University of California regents will publicly discuss a blistering state audit of UC President Janet Napolitano’s office for the first time Thursday when they meet in San Francisco.
The state auditor says Napolitano’s office kept a $175 million budget reserve secret from the public – and from UC regents. Napolitano says the auditor got it wrong, and that her office’s true reserve is a prudent $38 million.
The auditor also accused the president’s office of interfering with her audit – a charge Napolitano denies, while acknowledging her office should have handled the situation better and apologizing for the “misimpression” it created.
A majority of the regents have generally backed Napolitano, but several have been critical – especially elected officials like Lt. Gov. Gavin Newsom and Assembly Speaker Anthony Rendon.
Until now, regents have all declined comment – except for chairwoman Monica Lozano, who’s largely supportive of Napolitano.
One regent who isn't expected to attend the meeting is Gov. Jerry Brown. But his budget proposal last week speaks for itself: He wants to withhold $50 million from the UC until it complies with the audit recommendations – which the president’s office has said it will do.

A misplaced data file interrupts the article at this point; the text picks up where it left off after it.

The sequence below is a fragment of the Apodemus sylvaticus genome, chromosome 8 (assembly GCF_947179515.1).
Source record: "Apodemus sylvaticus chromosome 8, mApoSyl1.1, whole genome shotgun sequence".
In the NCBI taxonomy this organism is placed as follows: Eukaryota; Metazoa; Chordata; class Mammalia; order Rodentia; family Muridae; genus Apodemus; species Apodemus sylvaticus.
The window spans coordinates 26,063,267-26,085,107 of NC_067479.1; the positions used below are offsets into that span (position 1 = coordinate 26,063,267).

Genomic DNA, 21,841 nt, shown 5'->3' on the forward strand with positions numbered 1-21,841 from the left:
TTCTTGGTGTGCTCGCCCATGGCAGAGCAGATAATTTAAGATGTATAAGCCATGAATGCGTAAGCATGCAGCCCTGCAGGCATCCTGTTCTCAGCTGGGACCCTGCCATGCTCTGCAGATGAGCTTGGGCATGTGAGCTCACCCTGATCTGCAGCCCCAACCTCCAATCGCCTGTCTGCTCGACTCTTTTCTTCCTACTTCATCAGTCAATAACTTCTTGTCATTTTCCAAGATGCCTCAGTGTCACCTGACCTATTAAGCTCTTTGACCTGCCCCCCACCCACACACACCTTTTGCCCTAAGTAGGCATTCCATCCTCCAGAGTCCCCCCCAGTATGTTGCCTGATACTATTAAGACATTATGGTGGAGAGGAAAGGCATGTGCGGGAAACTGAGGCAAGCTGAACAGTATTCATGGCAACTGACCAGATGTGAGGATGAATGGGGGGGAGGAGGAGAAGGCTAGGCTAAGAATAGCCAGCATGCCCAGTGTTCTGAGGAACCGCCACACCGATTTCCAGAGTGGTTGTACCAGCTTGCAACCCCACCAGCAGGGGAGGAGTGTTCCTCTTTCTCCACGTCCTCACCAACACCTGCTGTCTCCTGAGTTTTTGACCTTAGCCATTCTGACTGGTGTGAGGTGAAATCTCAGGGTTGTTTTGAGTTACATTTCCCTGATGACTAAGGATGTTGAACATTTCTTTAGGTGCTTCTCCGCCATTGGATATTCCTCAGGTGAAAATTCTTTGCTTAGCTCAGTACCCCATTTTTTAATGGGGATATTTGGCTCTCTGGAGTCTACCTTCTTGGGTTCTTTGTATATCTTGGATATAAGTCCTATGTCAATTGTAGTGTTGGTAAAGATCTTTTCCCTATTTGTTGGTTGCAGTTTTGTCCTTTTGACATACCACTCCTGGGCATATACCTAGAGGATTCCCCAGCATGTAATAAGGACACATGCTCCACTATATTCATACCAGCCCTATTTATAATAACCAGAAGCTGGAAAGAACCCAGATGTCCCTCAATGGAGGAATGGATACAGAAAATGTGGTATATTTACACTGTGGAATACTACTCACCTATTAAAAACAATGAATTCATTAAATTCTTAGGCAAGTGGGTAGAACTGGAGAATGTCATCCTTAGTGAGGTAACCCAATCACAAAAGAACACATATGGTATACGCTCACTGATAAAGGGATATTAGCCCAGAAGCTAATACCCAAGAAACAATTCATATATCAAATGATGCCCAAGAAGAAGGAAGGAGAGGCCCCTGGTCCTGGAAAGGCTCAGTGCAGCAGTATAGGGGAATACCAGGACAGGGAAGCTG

The governor's proposal would also make that funding contingent on the UC achieving other goals that were part of an agreement Brown and Napolitano reached two years ago.
Also at Thursday’s meeting, regents are expected to approve the system’s first ever limit on nonresident student enrollment. The proposal would cap out-of-state enrollment at 18 percent for all campuses besides Berkeley, Los Angeles, San Diego and Irvine. Those four campuses already enroll higher percentages of nonresidents and would be grandfathered in at their existing rates.
It's the second time regents will discuss this matter after delaying action on an earlier proposal in March.
Copyright 2017 Capital Public Radio